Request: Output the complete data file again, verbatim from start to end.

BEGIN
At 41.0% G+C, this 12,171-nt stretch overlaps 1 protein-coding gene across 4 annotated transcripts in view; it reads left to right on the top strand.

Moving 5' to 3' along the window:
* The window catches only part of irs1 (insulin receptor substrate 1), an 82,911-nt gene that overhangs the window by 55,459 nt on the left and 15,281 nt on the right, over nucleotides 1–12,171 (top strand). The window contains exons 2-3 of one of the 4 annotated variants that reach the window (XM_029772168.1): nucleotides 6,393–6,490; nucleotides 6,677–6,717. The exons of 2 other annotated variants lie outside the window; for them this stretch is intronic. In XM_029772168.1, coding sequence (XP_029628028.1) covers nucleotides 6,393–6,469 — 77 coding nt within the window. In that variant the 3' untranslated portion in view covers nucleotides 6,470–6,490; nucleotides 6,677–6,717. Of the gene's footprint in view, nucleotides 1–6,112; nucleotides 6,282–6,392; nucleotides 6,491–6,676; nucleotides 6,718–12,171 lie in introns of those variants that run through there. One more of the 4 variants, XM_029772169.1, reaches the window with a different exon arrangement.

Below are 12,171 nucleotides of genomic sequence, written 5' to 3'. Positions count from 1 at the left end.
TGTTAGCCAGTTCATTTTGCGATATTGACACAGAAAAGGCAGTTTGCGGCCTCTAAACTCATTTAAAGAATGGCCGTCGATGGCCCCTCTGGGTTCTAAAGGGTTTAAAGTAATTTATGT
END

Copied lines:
At 41.0% G+C, this 12,171-nt stretch overlaps 1 protein-coding gene across 4 annotated transcripts in view; it reads left to right on the top strand.

Moving 5' to 3' along the window:
* The window catches only part of irs1 (insulin receptor substrate 1), an 82,911-nt gene that overhangs the window by 55,459 nt on the left and 15,281 nt on the right, over nucleotides 1–12,171 (top strand). The window contains exons 2-3 of one of the 4 annotated variants that reach the window (XM_029772168.1): nucleotides 6,393–6,490; nucleotides 6,677–6,717. The exons of 2 other annotated variants lie outside the window; for them this stretch is intronic. In XM_029772168.1, coding sequence (XP_029628028.1) covers nucleotides 6,393–6,469 — 77 coding nt within the window. In that variant the 3' untranslated portion in view covers nucleotides 6,470–6,490; nucleotides 6,677–6,717. Of the gene's footprint in view, nucleotides 1–6,112; nucleotides 6,282–6,392; nucleotides 6,491–6,676; nucleotides 6,718–12,171 lie in introns of those variants that run through there. One more of the 4 variants, XM_029772169.1, reaches the window with a different exon arrangement.

Below are 12,171 nucleotides of genomic sequence, written 5' to 3'. Positions count from 1 at the left end.
TGTTAGCCAGTTCATTTTGCGATATTGACACAGAAAAGGCAGTTTGCGGCCTCTAAACTCATTTAAAGAATGGCCGTCGATGGCCCCTCTGGGTTCTAAAGGGTTTAAAGTAATTTATGT